The new State guidance requires youth leagues offering moderate and high-contact sports obtain consent from parents or guardians of participants to ensure they are aware of the risks of playing. Competitions are limited to two teams within a county or two teams playing from adjacent counties. Travel to other states and countries to play in competitions or tournaments is prohibited for counties still in the purple tier. Youth and Coaches who participate in certain high-contact sports – namely, football, rugby, and water polo – are required to get tested on a weekly basis for COVID-19.

These revised protocols cover all youth and adult recreational sports; schools, city leagues, and private clubs are all required to adhere to all the safety measures in the protocols. A full list of sports and guidance will be posted later today on www.publichealth.lacounty.gov.

To date, Public Health has confirmed a total of 18 cases of COVID-19 variant B.1.1.7 (U.K. variant), in Los Angeles County. Scientific research suggests COVID-19 vaccines are effective against the U.K. variant. Vaccine supplies are still limited and the local transmission of the potentially more infectious U.K. variant underscores the need for Los Angeles County residents to continue to use every tool we have to prevent transmission, including not gathering with people you do not live with and distancing and masking when you are out of your home and around others. These measures limit the spread of the virus and known variants and can reduce the likelihood of a surge in cases due to this variant.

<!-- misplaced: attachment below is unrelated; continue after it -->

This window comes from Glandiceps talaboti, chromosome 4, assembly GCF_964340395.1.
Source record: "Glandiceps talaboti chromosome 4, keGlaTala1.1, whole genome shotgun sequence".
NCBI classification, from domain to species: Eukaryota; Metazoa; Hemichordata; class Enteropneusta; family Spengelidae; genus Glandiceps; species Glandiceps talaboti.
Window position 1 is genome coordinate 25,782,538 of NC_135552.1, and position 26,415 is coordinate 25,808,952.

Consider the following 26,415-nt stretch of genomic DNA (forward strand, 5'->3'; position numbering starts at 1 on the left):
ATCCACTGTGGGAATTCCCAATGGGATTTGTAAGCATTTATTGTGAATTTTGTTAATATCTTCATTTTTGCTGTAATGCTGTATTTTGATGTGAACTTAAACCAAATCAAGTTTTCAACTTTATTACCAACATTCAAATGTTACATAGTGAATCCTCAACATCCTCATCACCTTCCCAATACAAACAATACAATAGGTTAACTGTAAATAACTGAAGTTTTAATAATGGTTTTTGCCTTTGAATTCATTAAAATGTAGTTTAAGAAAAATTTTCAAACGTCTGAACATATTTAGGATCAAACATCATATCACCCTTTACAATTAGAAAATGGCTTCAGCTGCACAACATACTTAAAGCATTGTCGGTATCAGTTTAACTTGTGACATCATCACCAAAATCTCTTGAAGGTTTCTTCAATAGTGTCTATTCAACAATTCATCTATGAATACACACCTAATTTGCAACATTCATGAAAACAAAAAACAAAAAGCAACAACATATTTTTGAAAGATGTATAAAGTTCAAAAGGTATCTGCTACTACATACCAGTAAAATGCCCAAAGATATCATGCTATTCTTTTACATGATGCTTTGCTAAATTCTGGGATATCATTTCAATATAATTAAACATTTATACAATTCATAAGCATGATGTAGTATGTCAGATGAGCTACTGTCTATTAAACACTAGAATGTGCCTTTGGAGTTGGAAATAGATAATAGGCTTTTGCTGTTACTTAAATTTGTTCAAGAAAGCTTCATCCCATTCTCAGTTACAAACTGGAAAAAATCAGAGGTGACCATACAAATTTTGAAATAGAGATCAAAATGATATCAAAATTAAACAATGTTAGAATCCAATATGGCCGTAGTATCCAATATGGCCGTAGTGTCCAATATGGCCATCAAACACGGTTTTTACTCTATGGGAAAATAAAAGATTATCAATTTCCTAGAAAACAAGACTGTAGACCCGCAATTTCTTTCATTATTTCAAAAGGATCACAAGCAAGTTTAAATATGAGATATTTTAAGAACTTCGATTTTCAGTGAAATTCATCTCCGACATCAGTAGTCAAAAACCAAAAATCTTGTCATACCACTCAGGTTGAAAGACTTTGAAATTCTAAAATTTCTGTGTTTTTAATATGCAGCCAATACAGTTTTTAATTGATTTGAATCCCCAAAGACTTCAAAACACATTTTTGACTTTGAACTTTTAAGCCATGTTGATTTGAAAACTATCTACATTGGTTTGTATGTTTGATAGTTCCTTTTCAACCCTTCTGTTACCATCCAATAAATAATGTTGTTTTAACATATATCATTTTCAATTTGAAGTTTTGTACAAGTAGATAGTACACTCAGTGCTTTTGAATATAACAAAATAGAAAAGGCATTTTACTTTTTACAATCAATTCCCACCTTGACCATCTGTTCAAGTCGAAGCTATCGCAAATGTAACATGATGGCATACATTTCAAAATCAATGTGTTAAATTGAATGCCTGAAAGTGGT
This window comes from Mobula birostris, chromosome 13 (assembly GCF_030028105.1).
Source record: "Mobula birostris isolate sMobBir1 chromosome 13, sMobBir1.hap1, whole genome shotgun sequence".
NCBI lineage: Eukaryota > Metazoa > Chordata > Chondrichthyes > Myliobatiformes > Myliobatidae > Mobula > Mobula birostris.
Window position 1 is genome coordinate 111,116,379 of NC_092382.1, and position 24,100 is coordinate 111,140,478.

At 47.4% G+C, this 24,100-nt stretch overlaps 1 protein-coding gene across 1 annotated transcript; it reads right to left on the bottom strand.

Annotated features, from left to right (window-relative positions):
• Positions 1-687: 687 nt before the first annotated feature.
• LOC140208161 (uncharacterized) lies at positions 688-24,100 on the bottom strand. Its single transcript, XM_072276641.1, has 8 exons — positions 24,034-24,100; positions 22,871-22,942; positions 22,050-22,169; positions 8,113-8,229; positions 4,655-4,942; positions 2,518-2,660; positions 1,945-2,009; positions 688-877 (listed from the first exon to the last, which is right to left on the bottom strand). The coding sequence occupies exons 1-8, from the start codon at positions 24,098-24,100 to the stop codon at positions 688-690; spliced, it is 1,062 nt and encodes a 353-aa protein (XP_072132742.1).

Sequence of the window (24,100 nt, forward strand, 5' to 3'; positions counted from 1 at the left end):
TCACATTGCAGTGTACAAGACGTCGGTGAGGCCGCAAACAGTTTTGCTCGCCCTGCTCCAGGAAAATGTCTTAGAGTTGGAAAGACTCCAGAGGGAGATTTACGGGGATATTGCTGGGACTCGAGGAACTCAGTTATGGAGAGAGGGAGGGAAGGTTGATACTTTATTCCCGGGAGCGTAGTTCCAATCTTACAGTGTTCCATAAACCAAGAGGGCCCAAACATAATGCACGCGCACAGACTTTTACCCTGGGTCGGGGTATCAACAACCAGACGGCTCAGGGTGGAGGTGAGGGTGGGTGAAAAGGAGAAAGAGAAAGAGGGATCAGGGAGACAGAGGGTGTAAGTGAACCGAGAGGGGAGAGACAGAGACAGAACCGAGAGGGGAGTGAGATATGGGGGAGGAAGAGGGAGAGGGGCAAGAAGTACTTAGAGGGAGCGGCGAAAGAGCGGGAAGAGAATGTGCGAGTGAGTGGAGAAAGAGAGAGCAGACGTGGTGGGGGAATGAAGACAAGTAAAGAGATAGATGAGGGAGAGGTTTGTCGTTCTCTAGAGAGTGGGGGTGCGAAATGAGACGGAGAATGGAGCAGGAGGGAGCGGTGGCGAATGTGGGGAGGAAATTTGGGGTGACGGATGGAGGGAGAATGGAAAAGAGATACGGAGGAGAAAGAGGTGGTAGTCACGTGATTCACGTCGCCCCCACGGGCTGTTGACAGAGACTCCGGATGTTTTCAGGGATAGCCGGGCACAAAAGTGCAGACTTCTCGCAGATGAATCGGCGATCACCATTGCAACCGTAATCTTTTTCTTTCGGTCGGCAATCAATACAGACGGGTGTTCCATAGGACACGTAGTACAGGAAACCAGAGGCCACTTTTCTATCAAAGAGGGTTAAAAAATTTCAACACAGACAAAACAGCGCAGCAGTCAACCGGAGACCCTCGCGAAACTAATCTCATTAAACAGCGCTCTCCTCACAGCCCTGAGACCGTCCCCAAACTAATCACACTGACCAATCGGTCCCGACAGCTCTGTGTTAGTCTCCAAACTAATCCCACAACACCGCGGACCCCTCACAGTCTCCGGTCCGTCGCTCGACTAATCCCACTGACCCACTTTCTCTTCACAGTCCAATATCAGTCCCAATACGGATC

Of the 136 new deaths reported today, 44 people that passed away were over the age of 80, 41 people who died were between the ages of 65 and 79, 26 people who died were between the ages of 50 and 64, 11 people who died were between the ages of 30 and 49, and two people who died was between the ages of 18 and 29. Ten deaths were reported by the City of Long Beach and two deaths were reported by the City of Pasadena.

There are 2,064 people with COVID-19 currently hospitalized and 30% of these people are in the ICU. Testing results are available for nearly 5,789,000 individuals with 19% of people testing positive. Today’s daily test positivity rate is 3.3%.

“It is heartbreaking to report on this large number of additional deaths associated with COVID-19 and a devastating reminder of the terrible toll the winter surge has taken on so many families across the county. To all of you who have lost a loved one or friend to the virus, we are so sorry for your loss,” said Barbara Ferrer, PhD, MPH, MEd, Director of Public Health. “Improving vaccine access to areas of the county that have been hard hit is our priority, and these tend to be areas where many Black and Latinx residents live. We have opened additional sites in these areas and are working with community groups who are assisting with registering people in these communities for vaccination. We thank our partners for their help and support as we continue to ensure improved access to vaccines in those communities that have borne the brunt of this pandemic.”